Osmo – Worth the hype?

Are you looking for a gift for a tech-interested kid on your list?  Something that they’ll find engaging, but that will also teach them a thing or two?  Perhaps you’ve seen a video about Osmo and wondered if it really works!

We wondered too, so we tried Osmo.  It was a really enjoyable, hands-on way to play with the iPad.  It works amazingly, knowing which tiles you’ve placed in front and providing the appropriate feedback.  It’s easy to set up on the iPad and works universally with different generations of iPads, no need to figure out which device they have! Keep in mind, the iPad does need to be out of any kind of case in order to be go on the Oslo stand.

Sarah is more of a word-game lover, and learned that the levels on the ‘Words’ game – all the way up to ‘Impossible’ – would be fun for any age and stage of learning.  This level involves spelling the word that is illustrated in the background.  It’s great for spelling for young kids, and to learn some new vocabulary for older ones, and adults. You can even design your own word lists.

Amanda, a fan of puzzles, enjoyed the Tangram game, and again felt that with the various level of support and hints anyone could enjoy the game.  This one involves creating a picture on the screen with the coloured, differently shaped tiles.  Depending on the level it gives you more to less feedback about the tiles that you have correct as you place them. At the hardest level some of the puzzles took a day to figure out – without using the accumulated points for hints 😉

Osmo would be a great game in pairs or individually in a school, as well as for some extra learning and fun at home. We’ve played with a handful of kids and they all loved it too. It’s designed for school-aged kids and up – there are games for Kindergarten-level learners to start with. The kids in Grade 1 and older really get into it.

If you want more information check out the videos at: http://www.playosmo.com.  We picked up our Osmo for $79 at the Apple Store. If you want to try it feel free to contact us for a consultation!


At the hardest level you only see if the shapes are in the right places after all the pieces are in the correct place to make the picture.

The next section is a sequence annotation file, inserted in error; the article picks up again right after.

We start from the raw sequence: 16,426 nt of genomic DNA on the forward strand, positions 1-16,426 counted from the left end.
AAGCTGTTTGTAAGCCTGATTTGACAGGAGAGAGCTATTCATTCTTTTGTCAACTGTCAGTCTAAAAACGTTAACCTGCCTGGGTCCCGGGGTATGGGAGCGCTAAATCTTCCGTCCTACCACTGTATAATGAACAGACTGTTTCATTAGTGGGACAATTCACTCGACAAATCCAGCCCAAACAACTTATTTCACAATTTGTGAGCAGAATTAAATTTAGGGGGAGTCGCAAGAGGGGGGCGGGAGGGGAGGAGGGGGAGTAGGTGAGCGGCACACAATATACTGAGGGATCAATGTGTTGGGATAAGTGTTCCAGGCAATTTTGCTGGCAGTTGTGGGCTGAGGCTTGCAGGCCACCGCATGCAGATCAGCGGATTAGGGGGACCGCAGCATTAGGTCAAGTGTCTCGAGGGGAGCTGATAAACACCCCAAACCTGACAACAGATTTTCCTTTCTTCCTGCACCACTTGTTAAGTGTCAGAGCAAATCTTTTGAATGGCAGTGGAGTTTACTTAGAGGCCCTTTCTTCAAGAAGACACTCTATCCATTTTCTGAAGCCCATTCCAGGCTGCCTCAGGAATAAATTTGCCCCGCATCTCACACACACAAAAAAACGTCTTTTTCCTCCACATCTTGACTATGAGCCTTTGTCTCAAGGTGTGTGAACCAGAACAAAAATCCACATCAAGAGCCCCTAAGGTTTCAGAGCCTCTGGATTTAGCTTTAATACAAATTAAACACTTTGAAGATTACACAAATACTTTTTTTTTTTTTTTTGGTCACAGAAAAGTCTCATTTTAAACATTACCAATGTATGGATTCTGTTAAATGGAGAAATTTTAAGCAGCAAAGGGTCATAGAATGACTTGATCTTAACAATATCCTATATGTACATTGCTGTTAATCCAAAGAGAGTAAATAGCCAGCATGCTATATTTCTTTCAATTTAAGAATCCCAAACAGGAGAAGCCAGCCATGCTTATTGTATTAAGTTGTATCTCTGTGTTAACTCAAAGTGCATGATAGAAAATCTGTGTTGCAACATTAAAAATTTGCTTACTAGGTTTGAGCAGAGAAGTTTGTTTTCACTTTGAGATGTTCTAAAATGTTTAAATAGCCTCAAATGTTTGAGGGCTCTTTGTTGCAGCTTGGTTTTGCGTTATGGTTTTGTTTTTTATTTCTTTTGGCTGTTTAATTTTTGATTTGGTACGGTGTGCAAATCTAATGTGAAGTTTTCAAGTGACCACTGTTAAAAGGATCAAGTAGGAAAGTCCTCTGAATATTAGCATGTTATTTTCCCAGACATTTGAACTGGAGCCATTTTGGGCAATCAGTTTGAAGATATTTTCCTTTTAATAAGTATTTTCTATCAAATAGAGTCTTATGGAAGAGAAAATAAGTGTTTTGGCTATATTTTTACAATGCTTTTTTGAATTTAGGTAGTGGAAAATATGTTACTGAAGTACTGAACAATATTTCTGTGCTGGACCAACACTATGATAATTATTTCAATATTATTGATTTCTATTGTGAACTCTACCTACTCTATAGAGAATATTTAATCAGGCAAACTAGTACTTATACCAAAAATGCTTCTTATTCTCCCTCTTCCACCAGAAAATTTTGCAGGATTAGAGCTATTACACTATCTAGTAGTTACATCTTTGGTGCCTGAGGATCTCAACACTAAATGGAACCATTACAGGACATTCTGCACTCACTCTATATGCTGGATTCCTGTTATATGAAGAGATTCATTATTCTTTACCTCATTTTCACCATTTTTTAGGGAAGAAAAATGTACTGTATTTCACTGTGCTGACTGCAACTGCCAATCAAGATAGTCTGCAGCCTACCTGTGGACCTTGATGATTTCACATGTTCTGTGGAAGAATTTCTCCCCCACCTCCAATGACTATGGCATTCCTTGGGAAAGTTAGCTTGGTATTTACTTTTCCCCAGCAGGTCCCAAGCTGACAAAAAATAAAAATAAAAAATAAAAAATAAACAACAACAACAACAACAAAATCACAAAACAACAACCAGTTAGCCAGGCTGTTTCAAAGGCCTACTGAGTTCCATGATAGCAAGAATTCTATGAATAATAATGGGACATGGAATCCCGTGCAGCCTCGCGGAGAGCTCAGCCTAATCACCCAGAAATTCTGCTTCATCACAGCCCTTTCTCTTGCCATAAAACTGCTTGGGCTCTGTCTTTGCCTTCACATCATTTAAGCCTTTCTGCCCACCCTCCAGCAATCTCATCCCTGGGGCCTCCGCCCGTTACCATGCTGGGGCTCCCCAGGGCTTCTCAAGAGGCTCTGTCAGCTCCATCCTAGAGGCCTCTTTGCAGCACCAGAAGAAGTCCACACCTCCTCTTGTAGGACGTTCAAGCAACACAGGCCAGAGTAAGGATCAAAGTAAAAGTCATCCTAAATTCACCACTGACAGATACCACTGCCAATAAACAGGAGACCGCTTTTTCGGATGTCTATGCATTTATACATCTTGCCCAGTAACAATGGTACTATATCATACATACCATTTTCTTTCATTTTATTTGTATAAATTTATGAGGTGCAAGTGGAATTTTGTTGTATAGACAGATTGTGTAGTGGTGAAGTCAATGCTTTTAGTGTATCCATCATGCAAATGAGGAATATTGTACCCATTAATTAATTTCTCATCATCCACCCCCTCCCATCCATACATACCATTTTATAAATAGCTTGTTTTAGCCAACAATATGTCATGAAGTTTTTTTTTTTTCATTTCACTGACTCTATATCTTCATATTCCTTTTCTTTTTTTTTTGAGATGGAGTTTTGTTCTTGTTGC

Sarah’s favourite home app

Sarah’s favourite app for use at home – HomeRoutines by Wunderbear (https://itunes.apple.com/ca/app/homeroutines/id353117370?mt=8).  This app is $3.99, and very worth it for the organization and sanity is has brought to my chaotic household.  It’s purpose is to streamline and organize your daily tasks, with a focus on housework chores, but it can be used in many ways because it is so customizable.  I can see clients who don’t need picture support using it for their to-do and task lists, as well as reminders and routines. The default is organized into times of the day with household tasks in each section.  Once a task is complete the user presses the star beside it and it appears in the ‘Accomplishments’ list.  It’s a great way to keep track of progress on a to do list.  Another great feature available in the latest update is the ability to sync the list between devices, and program it online.  You can add tasks for someone at home, or your client to complete without having to see them or take their iDevice away.  You can also see what they’ve accomplished without them knowing! Screen Shot 2013-02-17 at 11.01.30 PM I have to quickly mention the ‘Focus Zones’ that are included by default in the app.  These encourage you to focus on an area of your home each week and clean it thoroughly.  It’s sometimes nice to be reminded that you need to clean out the lint traps, or clean under the stove.  Of course these can be ignored or changed depending on the purpose of the app as well.  In short a great organizational app with good support and very easy to use.

AAC Apps: Proloquo2go and TouchChat

Both Proloquo2go (P2G) and TouchChat are high quality Augmentative and Alternative Communication (AAC) apps with a long list of features which allow the user to have a ‘voice’ for communication. The companies that make these apps have fantastic customer support and training through their website, emails and Facebook. There are manuals, cheat sheets and webinars. So if you want, and are able to take the time to learn, both companies are there to help.  So how do you choose?  After a debate that lasted all of June, here is what we noted are the largest distinguishing factors for the average user.

Both apps can be programmed to suit an individual’s needs, but it’s a question of what level a person is at, what the goals are, what features are the most important and how much support is available.  At iEmpowerU we look at not just the individual, but also their family and the community around them. So despite the pros and cons,  if someone has support from those who are more familiar with a certain app, then we would lean towards recommending that one. This community support would likely reduce the learning curve and it would be easier for the individual to access help in the future.

Here is a very simple customized page on P2G which includes the target and a blank distractor.